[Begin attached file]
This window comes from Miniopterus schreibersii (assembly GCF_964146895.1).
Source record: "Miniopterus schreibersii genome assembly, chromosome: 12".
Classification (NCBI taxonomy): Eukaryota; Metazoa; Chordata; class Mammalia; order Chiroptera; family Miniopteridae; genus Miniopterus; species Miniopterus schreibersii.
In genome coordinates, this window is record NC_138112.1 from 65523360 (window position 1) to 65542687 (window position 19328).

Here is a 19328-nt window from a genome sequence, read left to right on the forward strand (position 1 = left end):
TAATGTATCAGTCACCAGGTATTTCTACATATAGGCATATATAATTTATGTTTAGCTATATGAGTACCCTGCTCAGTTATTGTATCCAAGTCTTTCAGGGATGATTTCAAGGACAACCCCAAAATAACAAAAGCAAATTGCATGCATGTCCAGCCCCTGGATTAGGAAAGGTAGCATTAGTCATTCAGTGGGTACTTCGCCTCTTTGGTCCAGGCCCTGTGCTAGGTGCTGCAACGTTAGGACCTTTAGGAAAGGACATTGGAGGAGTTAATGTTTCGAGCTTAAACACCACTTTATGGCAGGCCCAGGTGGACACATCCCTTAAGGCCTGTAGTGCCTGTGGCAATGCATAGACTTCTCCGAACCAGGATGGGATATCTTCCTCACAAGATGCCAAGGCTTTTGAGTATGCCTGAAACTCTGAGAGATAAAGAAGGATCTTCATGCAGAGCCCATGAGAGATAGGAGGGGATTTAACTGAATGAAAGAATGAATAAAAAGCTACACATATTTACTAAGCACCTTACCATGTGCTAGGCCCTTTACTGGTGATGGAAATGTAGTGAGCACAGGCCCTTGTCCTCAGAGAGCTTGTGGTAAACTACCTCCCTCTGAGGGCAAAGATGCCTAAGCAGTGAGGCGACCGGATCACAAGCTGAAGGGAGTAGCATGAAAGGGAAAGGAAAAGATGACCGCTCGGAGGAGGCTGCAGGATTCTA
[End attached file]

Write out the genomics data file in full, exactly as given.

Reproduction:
This window comes from Miniopterus schreibersii (assembly GCF_964146895.1).
Source record: "Miniopterus schreibersii genome assembly, chromosome: 12".
Classification (NCBI taxonomy): Eukaryota; Metazoa; Chordata; class Mammalia; order Chiroptera; family Miniopteridae; genus Miniopterus; species Miniopterus schreibersii.
In genome coordinates, this window is record NC_138112.1 from 65523360 (window position 1) to 65542687 (window position 19328).

Here is a 19328-nt window from a genome sequence, read left to right on the forward strand (position 1 = left end):
TAATGTATCAGTCACCAGGTATTTCTACATATAGGCATATATAATTTATGTTTAGCTATATGAGTACCCTGCTCAGTTATTGTATCCAAGTCTTTCAGGGATGATTTCAAGGACAACCCCAAAATAACAAAAGCAAATTGCATGCATGTCCAGCCCCTGGATTAGGAAAGGTAGCATTAGTCATTCAGTGGGTACTTCGCCTCTTTGGTCCAGGCCCTGTGCTAGGTGCTGCAACGTTAGGACCTTTAGGAAAGGACATTGGAGGAGTTAATGTTTCGAGCTTAAACACCACTTTATGGCAGGCCCAGGTGGACACATCCCTTAAGGCCTGTAGTGCCTGTGGCAATGCATAGACTTCTCCGAACCAGGATGGGATATCTTCCTCACAAGATGCCAAGGCTTTTGAGTATGCCTGAAACTCTGAGAGATAAAGAAGGATCTTCATGCAGAGCCCATGAGAGATAGGAGGGGATTTAACTGAATGAAAGAATGAATAAAAAGCTACACATATTTACTAAGCACCTTACCATGTGCTAGGCCCTTTACTGGTGATGGAAATGTAGTGAGCACAGGCCCTTGTCCTCAGAGAGCTTGTGGTAAACTACCTCCCTCTGAGGGCAAAGATGCCTAAGCAGTGAGGCGACCGGATCACAAGCTGAAGGGAGTAGCATGAAAGGGAAAGGAAAAGATGACCGCTCGGAGGAGGCTGCAGGATTCTA